I noticed it as soon as S and I moved back to the suburbs. If I could pinpoint a starting time, that would have to be it. We went out to the bars less, didn't really call everyone as much, focussed on our own little sphere of existence. Then I got so absorbed with trying to have a baby that I could hardly focus on anything else. Then I got pregnant, and that was it. We conversed with certain people once a year (if that), and rarely ever saw them.
There were few people that were able to "bridge the gaps in lifestyle and geography" (as Baz Luhrmann so delicately phrased it), and for those friends I'm so thankful (although "thankful" doesn't adequately express my appreciation for their existence). They've offered up their shoulders for tears, their ears for shameless parental bragging, and their kind hearts to a trio that has an awful habit of not keeping in touch as often as they should - to be fair though, J hasn't fully figured out the phone, so we can't hold that against him :)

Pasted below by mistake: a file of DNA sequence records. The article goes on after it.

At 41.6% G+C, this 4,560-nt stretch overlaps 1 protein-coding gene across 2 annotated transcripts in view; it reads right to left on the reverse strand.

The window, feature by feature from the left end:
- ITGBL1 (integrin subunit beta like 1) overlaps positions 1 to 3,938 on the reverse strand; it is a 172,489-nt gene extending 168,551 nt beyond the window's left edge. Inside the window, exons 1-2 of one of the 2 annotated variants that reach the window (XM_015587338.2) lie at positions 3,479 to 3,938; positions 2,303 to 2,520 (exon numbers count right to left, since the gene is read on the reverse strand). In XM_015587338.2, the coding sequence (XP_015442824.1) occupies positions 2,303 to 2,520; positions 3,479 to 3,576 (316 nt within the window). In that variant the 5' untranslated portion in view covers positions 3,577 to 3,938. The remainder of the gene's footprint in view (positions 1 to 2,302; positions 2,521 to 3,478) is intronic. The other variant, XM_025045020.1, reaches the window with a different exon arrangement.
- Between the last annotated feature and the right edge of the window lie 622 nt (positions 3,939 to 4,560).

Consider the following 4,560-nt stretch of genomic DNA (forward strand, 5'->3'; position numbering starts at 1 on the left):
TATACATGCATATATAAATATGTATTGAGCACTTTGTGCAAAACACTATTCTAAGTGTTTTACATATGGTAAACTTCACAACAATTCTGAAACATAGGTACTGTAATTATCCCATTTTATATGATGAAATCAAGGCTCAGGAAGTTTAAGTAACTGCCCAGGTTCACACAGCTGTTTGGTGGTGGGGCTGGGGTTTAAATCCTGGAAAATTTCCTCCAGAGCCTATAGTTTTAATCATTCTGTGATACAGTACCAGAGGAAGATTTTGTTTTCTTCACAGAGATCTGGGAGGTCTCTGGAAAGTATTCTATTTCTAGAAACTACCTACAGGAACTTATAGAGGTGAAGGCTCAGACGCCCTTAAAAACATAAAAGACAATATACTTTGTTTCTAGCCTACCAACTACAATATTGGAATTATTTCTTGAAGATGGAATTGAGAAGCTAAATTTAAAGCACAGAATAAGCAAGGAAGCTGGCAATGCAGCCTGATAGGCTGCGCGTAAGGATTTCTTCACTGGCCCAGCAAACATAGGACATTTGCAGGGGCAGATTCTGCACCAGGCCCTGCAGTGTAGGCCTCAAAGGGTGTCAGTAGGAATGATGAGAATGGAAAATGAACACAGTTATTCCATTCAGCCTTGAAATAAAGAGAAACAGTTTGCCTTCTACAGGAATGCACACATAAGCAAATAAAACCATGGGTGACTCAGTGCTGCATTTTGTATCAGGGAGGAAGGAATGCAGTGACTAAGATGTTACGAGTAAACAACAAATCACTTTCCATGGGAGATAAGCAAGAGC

Although I'm immensely grateful for my close friends, and I know they'll be close for a long time to come, I can't help but wonder about those specs on the horizon, those "distant friends". They were such a huge part of my past, and it feels wrong to just dismiss them and move on. Even though that's what they seem to have been able to do, themselves.
That's just my personailty, though. I'm the type of person that holds on to decades of old Christmas cards, childhood toys (even the ones I rarely played with), ratty sweaters with holes in the elbows.
In light of recent events (my return to work, my son's birth), maybe it's time to move on. Time to take that step in the opposite direction, completely taking those specs out of view. Maybe it's time to take this saying to heart:
“There comes a point in your life when you realize who matters, who never did,
who won’t anymore, and who always will. So don’t worry about people from your
past, there’s a reason they didn’t make it to your future."
But why, oh why, is it so hard?